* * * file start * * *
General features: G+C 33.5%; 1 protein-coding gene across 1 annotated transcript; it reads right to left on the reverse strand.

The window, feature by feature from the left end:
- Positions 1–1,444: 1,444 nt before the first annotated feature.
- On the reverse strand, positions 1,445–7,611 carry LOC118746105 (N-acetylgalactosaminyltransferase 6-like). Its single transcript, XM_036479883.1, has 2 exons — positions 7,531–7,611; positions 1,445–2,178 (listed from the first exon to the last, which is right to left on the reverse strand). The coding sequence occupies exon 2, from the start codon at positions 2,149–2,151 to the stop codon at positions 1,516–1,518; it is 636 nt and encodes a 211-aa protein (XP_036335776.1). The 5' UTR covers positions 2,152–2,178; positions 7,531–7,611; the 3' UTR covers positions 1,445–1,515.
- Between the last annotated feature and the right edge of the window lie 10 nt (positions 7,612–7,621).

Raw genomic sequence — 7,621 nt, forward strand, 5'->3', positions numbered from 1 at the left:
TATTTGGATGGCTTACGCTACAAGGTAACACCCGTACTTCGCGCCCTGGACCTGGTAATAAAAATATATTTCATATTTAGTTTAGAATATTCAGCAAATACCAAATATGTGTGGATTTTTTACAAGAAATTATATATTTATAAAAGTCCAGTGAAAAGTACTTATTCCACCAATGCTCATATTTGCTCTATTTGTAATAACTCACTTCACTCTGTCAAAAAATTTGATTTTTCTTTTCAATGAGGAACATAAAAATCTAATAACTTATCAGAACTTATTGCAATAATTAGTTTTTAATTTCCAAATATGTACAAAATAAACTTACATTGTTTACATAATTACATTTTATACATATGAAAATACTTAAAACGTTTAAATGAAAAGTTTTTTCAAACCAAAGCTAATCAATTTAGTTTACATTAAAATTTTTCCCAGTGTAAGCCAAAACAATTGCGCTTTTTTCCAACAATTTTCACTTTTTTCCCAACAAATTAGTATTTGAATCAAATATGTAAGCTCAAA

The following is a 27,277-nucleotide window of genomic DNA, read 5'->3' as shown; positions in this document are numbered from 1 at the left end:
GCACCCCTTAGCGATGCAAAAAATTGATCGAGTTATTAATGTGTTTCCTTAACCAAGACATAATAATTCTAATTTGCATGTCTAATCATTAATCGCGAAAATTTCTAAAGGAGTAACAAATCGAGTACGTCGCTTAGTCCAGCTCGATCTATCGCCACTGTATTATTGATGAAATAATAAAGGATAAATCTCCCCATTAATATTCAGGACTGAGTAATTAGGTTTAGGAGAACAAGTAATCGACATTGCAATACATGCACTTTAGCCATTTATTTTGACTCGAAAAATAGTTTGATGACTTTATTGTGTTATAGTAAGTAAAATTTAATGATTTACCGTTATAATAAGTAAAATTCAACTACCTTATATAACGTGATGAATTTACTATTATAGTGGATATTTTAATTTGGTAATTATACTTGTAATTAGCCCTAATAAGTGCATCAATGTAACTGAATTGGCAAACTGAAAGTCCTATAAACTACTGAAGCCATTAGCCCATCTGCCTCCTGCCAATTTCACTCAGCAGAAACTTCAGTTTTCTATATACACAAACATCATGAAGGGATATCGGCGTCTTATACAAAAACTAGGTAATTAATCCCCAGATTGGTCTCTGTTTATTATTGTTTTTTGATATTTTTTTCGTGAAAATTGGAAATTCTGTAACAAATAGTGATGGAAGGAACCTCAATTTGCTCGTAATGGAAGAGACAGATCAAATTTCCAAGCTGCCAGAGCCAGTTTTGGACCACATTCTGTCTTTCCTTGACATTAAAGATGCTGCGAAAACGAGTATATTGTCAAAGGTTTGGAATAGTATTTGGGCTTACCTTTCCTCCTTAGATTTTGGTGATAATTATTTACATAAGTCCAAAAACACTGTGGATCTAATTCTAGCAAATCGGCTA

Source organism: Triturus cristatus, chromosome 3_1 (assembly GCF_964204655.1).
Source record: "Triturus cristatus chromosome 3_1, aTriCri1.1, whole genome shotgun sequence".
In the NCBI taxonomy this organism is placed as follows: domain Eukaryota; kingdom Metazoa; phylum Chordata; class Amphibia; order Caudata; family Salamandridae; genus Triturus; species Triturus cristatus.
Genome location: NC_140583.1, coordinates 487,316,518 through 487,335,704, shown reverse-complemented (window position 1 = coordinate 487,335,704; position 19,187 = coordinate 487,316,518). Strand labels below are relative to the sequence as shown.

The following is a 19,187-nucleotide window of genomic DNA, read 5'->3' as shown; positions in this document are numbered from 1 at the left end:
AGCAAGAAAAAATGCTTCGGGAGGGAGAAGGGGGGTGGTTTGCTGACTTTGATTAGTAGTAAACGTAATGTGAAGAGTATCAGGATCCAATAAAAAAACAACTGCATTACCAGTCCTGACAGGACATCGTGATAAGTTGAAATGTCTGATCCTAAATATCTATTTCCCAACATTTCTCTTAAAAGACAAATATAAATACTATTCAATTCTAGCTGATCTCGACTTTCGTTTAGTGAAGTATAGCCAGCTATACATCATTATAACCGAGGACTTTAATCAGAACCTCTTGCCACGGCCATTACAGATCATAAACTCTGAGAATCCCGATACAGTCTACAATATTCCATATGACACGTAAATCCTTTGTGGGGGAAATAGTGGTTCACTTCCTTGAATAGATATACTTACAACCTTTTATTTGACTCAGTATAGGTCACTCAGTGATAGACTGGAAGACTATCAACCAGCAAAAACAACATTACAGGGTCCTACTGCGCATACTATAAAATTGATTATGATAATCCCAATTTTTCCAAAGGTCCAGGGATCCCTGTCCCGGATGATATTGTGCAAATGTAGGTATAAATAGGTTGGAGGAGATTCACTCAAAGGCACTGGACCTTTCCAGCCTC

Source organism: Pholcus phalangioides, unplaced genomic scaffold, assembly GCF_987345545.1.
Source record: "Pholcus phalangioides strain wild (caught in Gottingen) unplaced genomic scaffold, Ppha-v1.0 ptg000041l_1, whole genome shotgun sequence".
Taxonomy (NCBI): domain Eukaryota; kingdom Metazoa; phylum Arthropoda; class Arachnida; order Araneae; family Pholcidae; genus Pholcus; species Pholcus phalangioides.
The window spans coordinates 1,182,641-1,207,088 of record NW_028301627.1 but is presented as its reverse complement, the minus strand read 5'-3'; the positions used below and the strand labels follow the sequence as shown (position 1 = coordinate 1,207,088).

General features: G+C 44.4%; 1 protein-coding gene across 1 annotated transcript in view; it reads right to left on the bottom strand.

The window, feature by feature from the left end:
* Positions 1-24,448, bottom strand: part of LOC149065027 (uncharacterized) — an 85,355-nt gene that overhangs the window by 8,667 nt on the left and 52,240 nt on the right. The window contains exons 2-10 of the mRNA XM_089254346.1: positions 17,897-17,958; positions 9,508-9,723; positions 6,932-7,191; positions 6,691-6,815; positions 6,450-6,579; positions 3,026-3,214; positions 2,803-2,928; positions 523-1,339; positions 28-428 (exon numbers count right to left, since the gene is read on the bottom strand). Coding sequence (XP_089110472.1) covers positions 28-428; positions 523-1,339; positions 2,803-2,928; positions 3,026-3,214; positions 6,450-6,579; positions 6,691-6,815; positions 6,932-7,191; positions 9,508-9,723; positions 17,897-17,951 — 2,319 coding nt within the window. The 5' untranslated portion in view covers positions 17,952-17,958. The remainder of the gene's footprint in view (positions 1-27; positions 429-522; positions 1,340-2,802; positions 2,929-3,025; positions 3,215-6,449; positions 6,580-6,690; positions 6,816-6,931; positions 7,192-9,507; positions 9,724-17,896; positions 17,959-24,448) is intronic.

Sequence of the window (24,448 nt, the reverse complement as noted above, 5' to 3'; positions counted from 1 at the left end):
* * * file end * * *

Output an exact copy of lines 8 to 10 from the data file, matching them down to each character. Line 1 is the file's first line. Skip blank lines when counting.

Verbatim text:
The following is a 27,277-nucleotide window of genomic DNA, read 5'->3' as shown; positions in this document are numbered from 1 at the left end:
GCACCCCTTAGCGATGCAAAAAATTGATCGAGTTATTAATGTGTTTCCTTAACCAAGACATAATAATTCTAATTTGCATGTCTAATCATTAATCGCGAAAATTTCTAAAGGAGTAACAAATCGAGTACGTCGCTTAGTCCAGCTCGATCTATCGCCACTGTATTATTGATGAAATAATAAAGGATAAATCTCCCCATTAATATTCAGGACTGAGTAATTAGGTTTAGGAGAACAAGTAATCGACATTGCAATACATGCACTTTAGCCATTTATTTTGACTCGAAAAATAGTTTGATGACTTTATTGTGTTATAGTAAGTAAAATTTAATGATTTACCGTTATAATAAGTAAAATTCAACTACCTTATATAACGTGATGAATTTACTATTATAGTGGATATTTTAATTTGGTAATTATACTTGTAATTAGCCCTAATAAGTGCATCAATGTAACTGAATTGGCAAACTGAAAGTCCTATAAACTACTGAAGCCATTAGCCCATCTGCCTCCTGCCAATTTCACTCAGCAGAAACTTCAGTTTTCTATATACACAAACATCATGAAGGGATATCGGCGTCTTATACAAAAACTAGGTAATTAATCCCCAGATTGGTCTCTGTTTATTATTGTTTTTTGATATTTTTTTCGTGAAAATTGGAAATTCTGTAACAAATAGTGATGGAAGGAACCTCAATTTGCTCGTAATGGAAGAGACAGATCAAATTTCCAAGCTGCCAGAGCCAGTTTTGGACCACATTCTGTCTTTCCTTGACATTAAAGATGCTGCGAAAACGAGTATATTGTCAAAGGTTTGGAATAGTATTTGGGCTTACCTTTCCTCCTTAGATTTTGGTGATAATTATTTACATAAGTCCAAAAACACTGTGGATCTAATTCTAGCAAATCGGCTA

Source organism: Triturus cristatus, chromosome 3_1 (assembly GCF_964204655.1).